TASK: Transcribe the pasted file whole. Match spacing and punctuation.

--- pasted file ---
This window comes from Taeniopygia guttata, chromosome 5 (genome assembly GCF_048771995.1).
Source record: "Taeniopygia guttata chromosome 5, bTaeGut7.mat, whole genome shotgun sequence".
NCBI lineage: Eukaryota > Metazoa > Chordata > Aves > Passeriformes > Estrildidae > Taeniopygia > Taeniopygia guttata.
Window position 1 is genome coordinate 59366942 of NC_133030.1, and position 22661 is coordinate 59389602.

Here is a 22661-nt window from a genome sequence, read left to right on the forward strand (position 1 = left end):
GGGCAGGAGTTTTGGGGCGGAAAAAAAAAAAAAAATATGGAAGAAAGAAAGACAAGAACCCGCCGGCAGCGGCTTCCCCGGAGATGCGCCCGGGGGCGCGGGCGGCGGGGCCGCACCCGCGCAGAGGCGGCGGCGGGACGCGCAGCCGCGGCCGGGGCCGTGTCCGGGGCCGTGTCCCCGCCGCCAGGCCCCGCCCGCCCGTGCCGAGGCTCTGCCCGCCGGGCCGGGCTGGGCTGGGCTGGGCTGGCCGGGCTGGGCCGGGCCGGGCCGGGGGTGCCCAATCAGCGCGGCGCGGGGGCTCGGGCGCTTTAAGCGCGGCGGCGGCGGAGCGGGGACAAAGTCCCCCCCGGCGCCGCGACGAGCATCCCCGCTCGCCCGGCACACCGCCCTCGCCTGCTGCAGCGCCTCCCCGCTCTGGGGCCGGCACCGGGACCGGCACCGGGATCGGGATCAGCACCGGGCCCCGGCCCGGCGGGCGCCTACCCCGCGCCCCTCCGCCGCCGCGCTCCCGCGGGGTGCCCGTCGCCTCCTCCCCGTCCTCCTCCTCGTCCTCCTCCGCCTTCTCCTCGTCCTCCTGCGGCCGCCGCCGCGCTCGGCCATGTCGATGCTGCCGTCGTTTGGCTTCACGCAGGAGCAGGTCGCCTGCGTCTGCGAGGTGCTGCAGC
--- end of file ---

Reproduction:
This window comes from Taeniopygia guttata, chromosome 5 (genome assembly GCF_048771995.1).
Source record: "Taeniopygia guttata chromosome 5, bTaeGut7.mat, whole genome shotgun sequence".
NCBI lineage: Eukaryota > Metazoa > Chordata > Aves > Passeriformes > Estrildidae > Taeniopygia > Taeniopygia guttata.
Window position 1 is genome coordinate 59366942 of NC_133030.1, and position 22661 is coordinate 59389602.

Here is a 22661-nt window from a genome sequence, read left to right on the forward strand (position 1 = left end):
GGGCAGGAGTTTTGGGGCGGAAAAAAAAAAAAAAATATGGAAGAAAGAAAGACAAGAACCCGCCGGCAGCGGCTTCCCCGGAGATGCGCCCGGGGGCGCGGGCGGCGGGGCCGCACCCGCGCAGAGGCGGCGGCGGGACGCGCAGCCGCGGCCGGGGCCGTGTCCGGGGCCGTGTCCCCGCCGCCAGGCCCCGCCCGCCCGTGCCGAGGCTCTGCCCGCCGGGCCGGGCTGGGCTGGGCTGGGCTGGCCGGGCTGGGCCGGGCCGGGCCGGGGGTGCCCAATCAGCGCGGCGCGGGGGCTCGGGCGCTTTAAGCGCGGCGGCGGCGGAGCGGGGACAAAGTCCCCCCCGGCGCCGCGACGAGCATCCCCGCTCGCCCGGCACACCGCCCTCGCCTGCTGCAGCGCCTCCCCGCTCTGGGGCCGGCACCGGGACCGGCACCGGGATCGGGATCAGCACCGGGCCCCGGCCCGGCGGGCGCCTACCCCGCGCCCCTCCGCCGCCGCGCTCCCGCGGGGTGCCCGTCGCCTCCTCCCCGTCCTCCTCCTCGTCCTCCTCCGCCTTCTCCTCGTCCTCCTGCGGCCGCCGCCGCGCTCGGCCATGTCGATGCTGCCGTCGTTTGGCTTCACGCAGGAGCAGGTCGCCTGCGTCTGCGAGGTGCTGCAGC